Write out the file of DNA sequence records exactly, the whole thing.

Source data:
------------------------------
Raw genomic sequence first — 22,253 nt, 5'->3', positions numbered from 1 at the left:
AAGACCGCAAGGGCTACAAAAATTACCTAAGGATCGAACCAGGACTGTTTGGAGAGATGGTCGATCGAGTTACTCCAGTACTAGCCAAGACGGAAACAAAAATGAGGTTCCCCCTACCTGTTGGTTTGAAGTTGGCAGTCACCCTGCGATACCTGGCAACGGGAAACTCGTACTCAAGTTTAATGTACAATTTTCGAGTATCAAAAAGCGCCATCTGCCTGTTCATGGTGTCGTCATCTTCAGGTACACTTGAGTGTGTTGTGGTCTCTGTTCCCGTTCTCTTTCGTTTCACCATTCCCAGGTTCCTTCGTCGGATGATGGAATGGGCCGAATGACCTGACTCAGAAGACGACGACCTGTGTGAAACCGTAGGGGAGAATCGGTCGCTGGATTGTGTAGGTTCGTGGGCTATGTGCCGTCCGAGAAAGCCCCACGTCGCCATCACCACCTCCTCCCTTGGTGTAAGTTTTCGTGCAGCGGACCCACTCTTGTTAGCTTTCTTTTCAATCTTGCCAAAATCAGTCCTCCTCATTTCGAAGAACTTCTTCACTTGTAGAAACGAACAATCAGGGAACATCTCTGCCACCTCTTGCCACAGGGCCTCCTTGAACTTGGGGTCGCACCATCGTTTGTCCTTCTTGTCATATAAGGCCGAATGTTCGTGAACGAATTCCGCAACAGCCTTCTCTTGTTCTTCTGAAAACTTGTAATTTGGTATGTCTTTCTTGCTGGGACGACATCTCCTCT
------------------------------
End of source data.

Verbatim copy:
Raw genomic sequence first — 22,253 nt, 5'->3', positions numbered from 1 at the left:
AAGACCGCAAGGGCTACAAAAATTACCTAAGGATCGAACCAGGACTGTTTGGAGAGATGGTCGATCGAGTTACTCCAGTACTAGCCAAGACGGAAACAAAAATGAGGTTCCCCCTACCTGTTGGTTTGAAGTTGGCAGTCACCCTGCGATACCTGGCAACGGGAAACTCGTACTCAAGTTTAATGTACAATTTTCGAGTATCAAAAAGCGCCATCTGCCTGTTCATGGTGTCGTCATCTTCAGGTACACTTGAGTGTGTTGTGGTCTCTGTTCCCGTTCTCTTTCGTTTCACCATTCCCAGGTTCCTTCGTCGGATGATGGAATGGGCCGAATGACCTGACTCAGAAGACGACGACCTGTGTGAAACCGTAGGGGAGAATCGGTCGCTGGATTGTGTAGGTTCGTGGGCTATGTGCCGTCCGAGAAAGCCCCACGTCGCCATCACCACCTCCTCCCTTGGTGTAAGTTTTCGTGCAGCGGACCCACTCTTGTTAGCTTTCTTTTCAATCTTGCCAAAATCAGTCCTCCTCATTTCGAAGAACTTCTTCACTTGTAGAAACGAACAATCAGGGAACATCTCTGCCACCTCTTGCCACAGGGCCTCCTTGAACTTGGGGTCGCACCATCGTTTGTCCTTCTTGTCATATAAGGCCGAATGTTCGTGAACGAATTCCGCAACAGCCTTCTCTTGTTCTTCTGAAAACTTGTAATTTGGTATGTCTTTCTTGCTGGGACGACATCTCCTCT